Full Raft Implementation

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Due Date: May 3rd, 11:59PM

For the second checkpoint, you’ll extend your basic key-value storage service from the first checkpoint to implement Raft. The Raft paper provides a great overview of the various RPCs used to achieve its implementation, which you can easily replicate using gRPC protobuf files.

At the end of this checkpoint, you’ll have a failure-tolerant key-value storage system with a leader election protocol and log replication. That might sound like a lot, but a strong understanding of the Raft paper should make most of the implementation details clear.

There are two components of Raft that we do not expect you to implement: node join/leave operations, and log compaction. Implementing these introduces a lot of additional complexity into the system that, while useful to evaluate in a real production environment, is out of scope for this project. While we do expect you to test with different numbers of nodes, each test should be run with a static node configuration (i.e. the number of nodes is fixed for the entire duration of a single test).

Checkpoint 1 Checklist

In checkpoint 1, we asked you to create both a simple key-value storage service with trivial replication and a chaos monkey service to induce network failures. We want to review a few key points that will ensure that everything goes smoothly for checkpoint 2:

Raft Details

As mentioned above, you do not have to implement dynamic node joining/leaving and log compaction for the technical report. These correspond to sections 6 and 7 of the Raft paper. This means you will be implementing all of the functionality described in sections 5 and 8. The two key components are leader election and log replication.

You will need to modify your key/value service to leverage a persistent, write-ahead log that can be used to recover the in-memory key/value data structure in the case of a node failure. How you do this is up to you, but make sure that servers do not share the same log file (that’s cheating!) and that it doesn’t vanish when you terminate a node.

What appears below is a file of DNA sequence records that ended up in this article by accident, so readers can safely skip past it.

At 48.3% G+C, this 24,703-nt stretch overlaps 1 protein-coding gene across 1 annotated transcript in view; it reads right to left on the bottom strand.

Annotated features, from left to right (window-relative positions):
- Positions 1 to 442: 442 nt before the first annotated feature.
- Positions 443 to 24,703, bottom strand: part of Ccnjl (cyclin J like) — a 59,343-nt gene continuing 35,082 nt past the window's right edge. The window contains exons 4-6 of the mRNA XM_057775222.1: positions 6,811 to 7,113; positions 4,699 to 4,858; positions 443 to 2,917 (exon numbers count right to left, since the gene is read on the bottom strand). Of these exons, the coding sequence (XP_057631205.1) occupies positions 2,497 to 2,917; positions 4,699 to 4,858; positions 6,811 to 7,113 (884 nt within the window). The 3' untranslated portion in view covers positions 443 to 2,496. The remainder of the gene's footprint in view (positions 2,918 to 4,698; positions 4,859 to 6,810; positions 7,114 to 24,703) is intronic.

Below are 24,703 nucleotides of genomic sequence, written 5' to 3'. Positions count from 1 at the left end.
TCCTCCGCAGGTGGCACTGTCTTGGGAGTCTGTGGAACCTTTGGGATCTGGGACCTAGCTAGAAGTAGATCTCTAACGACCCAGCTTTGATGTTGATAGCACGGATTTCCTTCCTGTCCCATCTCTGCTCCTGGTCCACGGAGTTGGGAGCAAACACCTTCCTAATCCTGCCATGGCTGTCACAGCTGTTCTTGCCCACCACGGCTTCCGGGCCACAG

The remaining details of Raft can be found in the paper, which does an excellent job of outlining the various state parameters and RPC arguments required. We don’t recommend you deviate too much from the specification in the paper, but we do recommend adding additional RPCs for testing purposes.

Testing Raft

In order to test Raft sufficiently, you’ll want to ensure that you can verify your system under a variety of conditions. Here are a few (but non-exhaustive) examples of non-ideal conditions you should testing in:

Client Operations and Raft

Per section 8 of the paper, clients must ensure at-most-once semantics. The leader should also not return to the client that a put operation was completed until the key/value pair has been committed. You should not use a leasing for get requests, but use the heartbeat exchange method described in section 8.

Measuring Performance

While you develop your system for RAFT, we’d like you to think about measuring performance in the various tests you write. The purpose of the report is to investigate and explain the observed characteristics of your implementation, so it’s very important that you design your tests with measurement in mind.

You should be thinking about not only what to measure, but how to measure the time various operations take within your system. There are a variety of ways that you can gather performance statistics; using multiple methodologies can help provide a breadth of information that will be helpful when writing your technical report.